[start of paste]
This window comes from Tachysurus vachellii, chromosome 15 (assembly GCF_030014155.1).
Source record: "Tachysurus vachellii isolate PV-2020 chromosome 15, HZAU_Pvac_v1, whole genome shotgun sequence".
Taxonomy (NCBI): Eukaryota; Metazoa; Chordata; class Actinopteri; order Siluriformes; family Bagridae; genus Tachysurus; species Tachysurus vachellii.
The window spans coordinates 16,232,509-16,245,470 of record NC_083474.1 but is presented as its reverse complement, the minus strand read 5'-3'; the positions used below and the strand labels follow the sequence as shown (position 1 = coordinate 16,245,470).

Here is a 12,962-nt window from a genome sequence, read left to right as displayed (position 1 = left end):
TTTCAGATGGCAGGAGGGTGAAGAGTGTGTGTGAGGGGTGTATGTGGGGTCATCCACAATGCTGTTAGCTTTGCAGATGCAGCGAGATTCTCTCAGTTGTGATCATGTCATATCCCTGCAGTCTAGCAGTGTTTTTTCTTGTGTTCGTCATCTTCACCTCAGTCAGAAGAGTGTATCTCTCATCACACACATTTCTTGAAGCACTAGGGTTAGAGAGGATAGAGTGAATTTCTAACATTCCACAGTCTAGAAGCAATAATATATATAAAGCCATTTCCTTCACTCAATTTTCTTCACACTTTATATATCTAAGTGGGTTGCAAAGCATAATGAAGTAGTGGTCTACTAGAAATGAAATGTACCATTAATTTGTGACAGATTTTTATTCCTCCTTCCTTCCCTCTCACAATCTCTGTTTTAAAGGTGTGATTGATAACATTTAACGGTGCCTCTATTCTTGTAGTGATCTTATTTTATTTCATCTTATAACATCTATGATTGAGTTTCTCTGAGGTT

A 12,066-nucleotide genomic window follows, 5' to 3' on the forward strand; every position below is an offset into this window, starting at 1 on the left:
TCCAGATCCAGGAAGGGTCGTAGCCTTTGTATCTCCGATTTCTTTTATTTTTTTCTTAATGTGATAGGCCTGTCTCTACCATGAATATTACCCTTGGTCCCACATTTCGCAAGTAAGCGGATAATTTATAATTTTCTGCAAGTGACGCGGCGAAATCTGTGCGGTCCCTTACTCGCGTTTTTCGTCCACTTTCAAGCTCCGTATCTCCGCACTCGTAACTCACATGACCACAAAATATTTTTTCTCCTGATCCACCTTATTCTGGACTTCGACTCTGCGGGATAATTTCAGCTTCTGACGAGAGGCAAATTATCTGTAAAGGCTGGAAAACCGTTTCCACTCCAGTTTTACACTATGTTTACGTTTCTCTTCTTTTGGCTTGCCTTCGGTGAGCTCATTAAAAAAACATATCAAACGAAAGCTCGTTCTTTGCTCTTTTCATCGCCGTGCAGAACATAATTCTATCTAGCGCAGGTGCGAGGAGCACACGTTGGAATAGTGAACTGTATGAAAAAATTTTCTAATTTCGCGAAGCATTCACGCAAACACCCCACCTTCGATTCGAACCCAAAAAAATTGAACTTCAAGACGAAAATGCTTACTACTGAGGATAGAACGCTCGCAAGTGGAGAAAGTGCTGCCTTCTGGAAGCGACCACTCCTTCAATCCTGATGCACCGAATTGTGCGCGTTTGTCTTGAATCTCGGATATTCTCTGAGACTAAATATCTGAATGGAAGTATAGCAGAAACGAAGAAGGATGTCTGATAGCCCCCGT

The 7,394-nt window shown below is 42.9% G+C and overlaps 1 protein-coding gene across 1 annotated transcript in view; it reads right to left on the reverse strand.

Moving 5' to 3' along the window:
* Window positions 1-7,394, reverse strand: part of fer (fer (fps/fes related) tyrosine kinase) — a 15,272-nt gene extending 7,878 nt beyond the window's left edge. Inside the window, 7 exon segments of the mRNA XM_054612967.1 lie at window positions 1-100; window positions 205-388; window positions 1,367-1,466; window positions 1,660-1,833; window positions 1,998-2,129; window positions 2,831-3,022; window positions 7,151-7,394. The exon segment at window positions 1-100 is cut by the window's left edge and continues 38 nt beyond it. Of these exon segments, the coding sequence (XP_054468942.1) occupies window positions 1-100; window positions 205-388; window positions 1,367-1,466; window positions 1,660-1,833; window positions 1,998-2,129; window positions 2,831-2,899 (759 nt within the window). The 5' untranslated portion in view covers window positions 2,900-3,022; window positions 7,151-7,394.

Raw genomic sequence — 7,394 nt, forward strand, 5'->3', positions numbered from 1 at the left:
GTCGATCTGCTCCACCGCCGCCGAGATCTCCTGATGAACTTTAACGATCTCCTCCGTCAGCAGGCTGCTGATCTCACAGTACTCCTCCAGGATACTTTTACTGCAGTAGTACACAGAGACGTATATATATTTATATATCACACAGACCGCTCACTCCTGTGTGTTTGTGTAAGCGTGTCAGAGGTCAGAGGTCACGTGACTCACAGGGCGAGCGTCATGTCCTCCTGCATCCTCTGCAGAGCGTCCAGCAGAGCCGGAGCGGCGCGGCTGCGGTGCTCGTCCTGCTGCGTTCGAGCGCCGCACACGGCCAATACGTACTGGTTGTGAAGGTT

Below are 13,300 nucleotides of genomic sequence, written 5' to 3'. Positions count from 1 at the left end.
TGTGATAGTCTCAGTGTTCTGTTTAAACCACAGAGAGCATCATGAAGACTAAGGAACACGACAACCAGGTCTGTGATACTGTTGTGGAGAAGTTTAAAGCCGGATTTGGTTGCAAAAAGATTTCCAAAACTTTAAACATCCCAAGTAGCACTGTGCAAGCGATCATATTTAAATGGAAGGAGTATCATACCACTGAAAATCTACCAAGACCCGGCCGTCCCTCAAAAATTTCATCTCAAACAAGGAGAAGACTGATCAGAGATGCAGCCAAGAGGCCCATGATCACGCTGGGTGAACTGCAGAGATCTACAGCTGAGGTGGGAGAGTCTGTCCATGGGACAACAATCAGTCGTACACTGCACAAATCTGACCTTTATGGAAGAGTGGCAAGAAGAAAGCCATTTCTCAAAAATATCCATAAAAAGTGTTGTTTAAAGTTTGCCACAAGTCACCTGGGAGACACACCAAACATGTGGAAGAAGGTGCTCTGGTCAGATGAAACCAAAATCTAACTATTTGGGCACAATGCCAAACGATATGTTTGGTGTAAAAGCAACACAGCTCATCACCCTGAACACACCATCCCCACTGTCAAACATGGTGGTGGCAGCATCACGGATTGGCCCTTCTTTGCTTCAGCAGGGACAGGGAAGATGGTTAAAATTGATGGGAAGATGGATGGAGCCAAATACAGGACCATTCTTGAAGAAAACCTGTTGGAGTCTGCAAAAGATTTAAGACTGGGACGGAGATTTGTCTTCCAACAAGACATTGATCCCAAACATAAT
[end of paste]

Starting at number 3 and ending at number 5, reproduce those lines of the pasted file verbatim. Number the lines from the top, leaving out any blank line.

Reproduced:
Taxonomy (NCBI): Eukaryota; Metazoa; Chordata; class Actinopteri; order Siluriformes; family Bagridae; genus Tachysurus; species Tachysurus vachellii.
The window spans coordinates 16,232,509-16,245,470 of record NC_083474.1 but is presented as its reverse complement, the minus strand read 5'-3'; the positions used below and the strand labels follow the sequence as shown (position 1 = coordinate 16,245,470).

Here is a 12,962-nt window from a genome sequence, read left to right as displayed (position 1 = left end):